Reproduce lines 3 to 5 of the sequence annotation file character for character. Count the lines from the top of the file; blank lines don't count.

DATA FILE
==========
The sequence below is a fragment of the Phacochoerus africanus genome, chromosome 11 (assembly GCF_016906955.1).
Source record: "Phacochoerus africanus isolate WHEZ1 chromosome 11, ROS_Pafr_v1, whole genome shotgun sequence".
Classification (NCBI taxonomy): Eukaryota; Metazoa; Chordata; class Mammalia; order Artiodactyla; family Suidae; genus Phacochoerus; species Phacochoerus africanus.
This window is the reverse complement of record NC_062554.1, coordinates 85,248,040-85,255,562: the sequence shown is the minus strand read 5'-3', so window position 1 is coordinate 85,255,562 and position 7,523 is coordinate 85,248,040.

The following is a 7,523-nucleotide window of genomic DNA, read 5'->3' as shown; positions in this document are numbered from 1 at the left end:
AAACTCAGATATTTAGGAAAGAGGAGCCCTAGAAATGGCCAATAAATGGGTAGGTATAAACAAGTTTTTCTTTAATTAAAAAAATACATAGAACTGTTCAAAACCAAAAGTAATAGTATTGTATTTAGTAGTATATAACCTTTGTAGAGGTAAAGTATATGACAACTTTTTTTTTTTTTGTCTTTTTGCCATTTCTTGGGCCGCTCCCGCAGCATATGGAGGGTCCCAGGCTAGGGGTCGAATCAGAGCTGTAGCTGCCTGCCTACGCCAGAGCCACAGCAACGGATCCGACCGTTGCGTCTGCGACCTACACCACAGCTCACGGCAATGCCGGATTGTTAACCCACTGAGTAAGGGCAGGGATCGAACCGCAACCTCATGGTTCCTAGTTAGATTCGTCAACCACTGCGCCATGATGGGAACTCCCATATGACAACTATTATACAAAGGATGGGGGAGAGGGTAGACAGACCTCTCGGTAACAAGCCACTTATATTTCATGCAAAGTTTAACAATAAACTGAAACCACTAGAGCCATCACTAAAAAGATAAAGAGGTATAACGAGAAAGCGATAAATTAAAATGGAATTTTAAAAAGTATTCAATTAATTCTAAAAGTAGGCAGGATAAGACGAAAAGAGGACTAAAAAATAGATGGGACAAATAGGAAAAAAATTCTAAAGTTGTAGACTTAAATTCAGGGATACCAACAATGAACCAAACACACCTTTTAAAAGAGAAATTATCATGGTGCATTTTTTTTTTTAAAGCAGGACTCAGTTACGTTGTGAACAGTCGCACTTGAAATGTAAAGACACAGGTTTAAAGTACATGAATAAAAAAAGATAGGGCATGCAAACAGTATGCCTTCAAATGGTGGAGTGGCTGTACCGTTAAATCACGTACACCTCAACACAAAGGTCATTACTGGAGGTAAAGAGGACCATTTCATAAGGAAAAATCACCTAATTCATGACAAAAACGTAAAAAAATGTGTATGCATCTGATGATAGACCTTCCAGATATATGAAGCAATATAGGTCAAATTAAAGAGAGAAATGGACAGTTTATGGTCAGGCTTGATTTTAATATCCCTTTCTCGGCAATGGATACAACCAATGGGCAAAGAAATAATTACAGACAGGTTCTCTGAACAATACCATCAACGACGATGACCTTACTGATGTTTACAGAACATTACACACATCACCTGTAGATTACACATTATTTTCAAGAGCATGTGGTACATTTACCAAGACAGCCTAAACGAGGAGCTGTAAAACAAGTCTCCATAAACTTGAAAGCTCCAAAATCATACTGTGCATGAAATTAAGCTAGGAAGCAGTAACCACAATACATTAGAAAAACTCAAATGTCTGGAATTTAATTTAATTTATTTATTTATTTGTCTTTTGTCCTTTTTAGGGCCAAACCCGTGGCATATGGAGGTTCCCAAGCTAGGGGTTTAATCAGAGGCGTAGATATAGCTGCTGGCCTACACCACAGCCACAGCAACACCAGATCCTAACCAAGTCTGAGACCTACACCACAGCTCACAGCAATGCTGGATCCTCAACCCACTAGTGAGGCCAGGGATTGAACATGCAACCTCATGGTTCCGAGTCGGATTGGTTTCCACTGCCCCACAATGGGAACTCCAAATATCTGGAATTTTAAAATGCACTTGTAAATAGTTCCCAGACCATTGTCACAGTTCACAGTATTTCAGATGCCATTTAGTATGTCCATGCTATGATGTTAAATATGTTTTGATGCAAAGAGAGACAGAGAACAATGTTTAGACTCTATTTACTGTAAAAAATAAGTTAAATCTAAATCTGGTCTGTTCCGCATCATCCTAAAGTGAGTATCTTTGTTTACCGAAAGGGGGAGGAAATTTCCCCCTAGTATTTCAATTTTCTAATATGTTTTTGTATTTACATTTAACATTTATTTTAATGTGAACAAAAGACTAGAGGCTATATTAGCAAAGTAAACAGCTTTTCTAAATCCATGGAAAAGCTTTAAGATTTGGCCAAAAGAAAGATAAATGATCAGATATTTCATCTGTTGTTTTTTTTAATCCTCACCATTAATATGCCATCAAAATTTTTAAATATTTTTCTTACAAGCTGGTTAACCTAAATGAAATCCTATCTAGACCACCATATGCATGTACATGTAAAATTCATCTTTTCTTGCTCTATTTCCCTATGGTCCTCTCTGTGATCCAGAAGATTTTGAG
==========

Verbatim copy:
Classification (NCBI taxonomy): Eukaryota; Metazoa; Chordata; class Mammalia; order Artiodactyla; family Suidae; genus Phacochoerus; species Phacochoerus africanus.
This window is the reverse complement of record NC_062554.1, coordinates 85,248,040-85,255,562: the sequence shown is the minus strand read 5'-3', so window position 1 is coordinate 85,255,562 and position 7,523 is coordinate 85,248,040.

The following is a 7,523-nucleotide window of genomic DNA, read 5'->3' as shown; positions in this document are numbered from 1 at the left end: